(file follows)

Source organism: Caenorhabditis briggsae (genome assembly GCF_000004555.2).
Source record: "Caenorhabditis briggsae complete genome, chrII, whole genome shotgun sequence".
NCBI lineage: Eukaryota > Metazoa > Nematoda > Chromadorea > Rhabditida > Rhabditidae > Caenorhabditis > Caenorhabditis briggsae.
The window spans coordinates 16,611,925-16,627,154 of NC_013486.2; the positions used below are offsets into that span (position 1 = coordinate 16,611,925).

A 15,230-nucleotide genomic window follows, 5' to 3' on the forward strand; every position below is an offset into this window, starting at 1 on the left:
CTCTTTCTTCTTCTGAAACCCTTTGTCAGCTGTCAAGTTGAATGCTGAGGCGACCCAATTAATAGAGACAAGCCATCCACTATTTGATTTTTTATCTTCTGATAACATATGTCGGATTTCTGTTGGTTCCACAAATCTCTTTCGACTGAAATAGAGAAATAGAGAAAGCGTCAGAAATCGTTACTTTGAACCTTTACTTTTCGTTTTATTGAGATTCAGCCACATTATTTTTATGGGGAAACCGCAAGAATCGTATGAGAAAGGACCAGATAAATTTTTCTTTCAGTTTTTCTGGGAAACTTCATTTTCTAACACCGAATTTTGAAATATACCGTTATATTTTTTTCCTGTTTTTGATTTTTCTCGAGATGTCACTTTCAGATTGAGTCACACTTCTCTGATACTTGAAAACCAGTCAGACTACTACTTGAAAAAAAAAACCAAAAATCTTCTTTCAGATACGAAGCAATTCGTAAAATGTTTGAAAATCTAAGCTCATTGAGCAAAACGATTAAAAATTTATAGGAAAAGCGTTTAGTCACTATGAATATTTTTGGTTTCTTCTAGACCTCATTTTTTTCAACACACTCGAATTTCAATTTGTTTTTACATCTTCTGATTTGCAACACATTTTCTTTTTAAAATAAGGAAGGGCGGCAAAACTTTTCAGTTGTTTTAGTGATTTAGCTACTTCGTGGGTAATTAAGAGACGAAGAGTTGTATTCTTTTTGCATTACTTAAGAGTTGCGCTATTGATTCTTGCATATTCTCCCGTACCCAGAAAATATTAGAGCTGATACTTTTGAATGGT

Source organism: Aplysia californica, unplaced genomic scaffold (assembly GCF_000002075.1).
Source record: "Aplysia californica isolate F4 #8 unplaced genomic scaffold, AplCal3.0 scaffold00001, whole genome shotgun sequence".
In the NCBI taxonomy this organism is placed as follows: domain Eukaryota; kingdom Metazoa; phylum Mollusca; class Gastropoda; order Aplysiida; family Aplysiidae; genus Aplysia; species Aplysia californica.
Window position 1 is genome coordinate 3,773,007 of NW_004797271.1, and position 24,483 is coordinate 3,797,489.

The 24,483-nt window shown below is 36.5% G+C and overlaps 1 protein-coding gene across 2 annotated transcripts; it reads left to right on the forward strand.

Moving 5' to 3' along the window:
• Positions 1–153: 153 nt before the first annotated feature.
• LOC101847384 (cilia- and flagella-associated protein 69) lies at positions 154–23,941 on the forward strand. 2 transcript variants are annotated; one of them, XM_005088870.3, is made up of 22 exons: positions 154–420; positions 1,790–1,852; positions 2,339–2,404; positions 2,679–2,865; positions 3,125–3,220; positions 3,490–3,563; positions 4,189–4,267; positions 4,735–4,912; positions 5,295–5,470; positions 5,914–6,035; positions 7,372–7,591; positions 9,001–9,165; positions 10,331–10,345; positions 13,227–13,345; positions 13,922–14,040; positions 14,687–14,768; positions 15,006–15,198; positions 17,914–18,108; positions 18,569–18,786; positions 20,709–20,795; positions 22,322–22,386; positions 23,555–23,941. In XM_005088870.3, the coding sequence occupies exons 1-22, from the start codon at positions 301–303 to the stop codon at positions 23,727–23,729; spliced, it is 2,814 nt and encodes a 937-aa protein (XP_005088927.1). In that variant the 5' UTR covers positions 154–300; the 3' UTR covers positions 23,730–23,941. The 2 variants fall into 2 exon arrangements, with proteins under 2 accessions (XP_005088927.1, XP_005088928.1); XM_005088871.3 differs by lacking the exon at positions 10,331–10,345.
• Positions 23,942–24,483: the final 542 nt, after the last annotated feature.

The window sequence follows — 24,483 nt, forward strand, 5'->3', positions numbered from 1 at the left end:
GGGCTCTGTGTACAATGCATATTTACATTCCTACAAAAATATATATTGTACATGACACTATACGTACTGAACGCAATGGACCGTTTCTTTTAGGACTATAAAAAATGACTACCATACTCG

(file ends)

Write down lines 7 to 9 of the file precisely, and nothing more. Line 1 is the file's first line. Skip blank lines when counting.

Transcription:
Source organism: Aplysia californica, unplaced genomic scaffold (assembly GCF_000002075.1).
Source record: "Aplysia californica isolate F4 #8 unplaced genomic scaffold, AplCal3.0 scaffold00001, whole genome shotgun sequence".
In the NCBI taxonomy this organism is placed as follows: domain Eukaryota; kingdom Metazoa; phylum Mollusca; class Gastropoda; order Aplysiida; family Aplysiidae; genus Aplysia; species Aplysia californica.